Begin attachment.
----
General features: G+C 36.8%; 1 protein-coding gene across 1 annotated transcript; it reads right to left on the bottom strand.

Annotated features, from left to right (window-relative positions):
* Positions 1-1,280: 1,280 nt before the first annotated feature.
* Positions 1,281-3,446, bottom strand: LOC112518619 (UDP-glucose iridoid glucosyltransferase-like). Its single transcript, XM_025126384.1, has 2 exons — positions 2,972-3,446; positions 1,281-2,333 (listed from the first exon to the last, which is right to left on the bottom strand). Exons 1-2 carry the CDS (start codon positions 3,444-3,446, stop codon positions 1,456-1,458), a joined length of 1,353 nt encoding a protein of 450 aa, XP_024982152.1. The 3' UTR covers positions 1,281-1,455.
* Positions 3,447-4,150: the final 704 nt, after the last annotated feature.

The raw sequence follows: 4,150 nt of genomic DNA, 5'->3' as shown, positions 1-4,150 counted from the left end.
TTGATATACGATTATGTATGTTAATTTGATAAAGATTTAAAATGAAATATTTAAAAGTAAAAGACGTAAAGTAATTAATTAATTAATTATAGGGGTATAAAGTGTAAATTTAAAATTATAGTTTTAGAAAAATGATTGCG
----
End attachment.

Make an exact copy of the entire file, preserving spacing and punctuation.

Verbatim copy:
General features: G+C 36.8%; 1 protein-coding gene across 1 annotated transcript; it reads right to left on the bottom strand.

Annotated features, from left to right (window-relative positions):
* Positions 1-1,280: 1,280 nt before the first annotated feature.
* Positions 1,281-3,446, bottom strand: LOC112518619 (UDP-glucose iridoid glucosyltransferase-like). Its single transcript, XM_025126384.1, has 2 exons — positions 2,972-3,446; positions 1,281-2,333 (listed from the first exon to the last, which is right to left on the bottom strand). Exons 1-2 carry the CDS (start codon positions 3,444-3,446, stop codon positions 1,456-1,458), a joined length of 1,353 nt encoding a protein of 450 aa, XP_024982152.1. The 3' UTR covers positions 1,281-1,455.
* Positions 3,447-4,150: the final 704 nt, after the last annotated feature.

The raw sequence follows: 4,150 nt of genomic DNA, 5'->3' as shown, positions 1-4,150 counted from the left end.
TTGATATACGATTATGTATGTTAATTTGATAAAGATTTAAAATGAAATATTTAAAAGTAAAAGACGTAAAGTAATTAATTAATTAATTATAGGGGTATAAAGTGTAAATTTAAAATTATAGTTTTAGAAAAATGATTGCG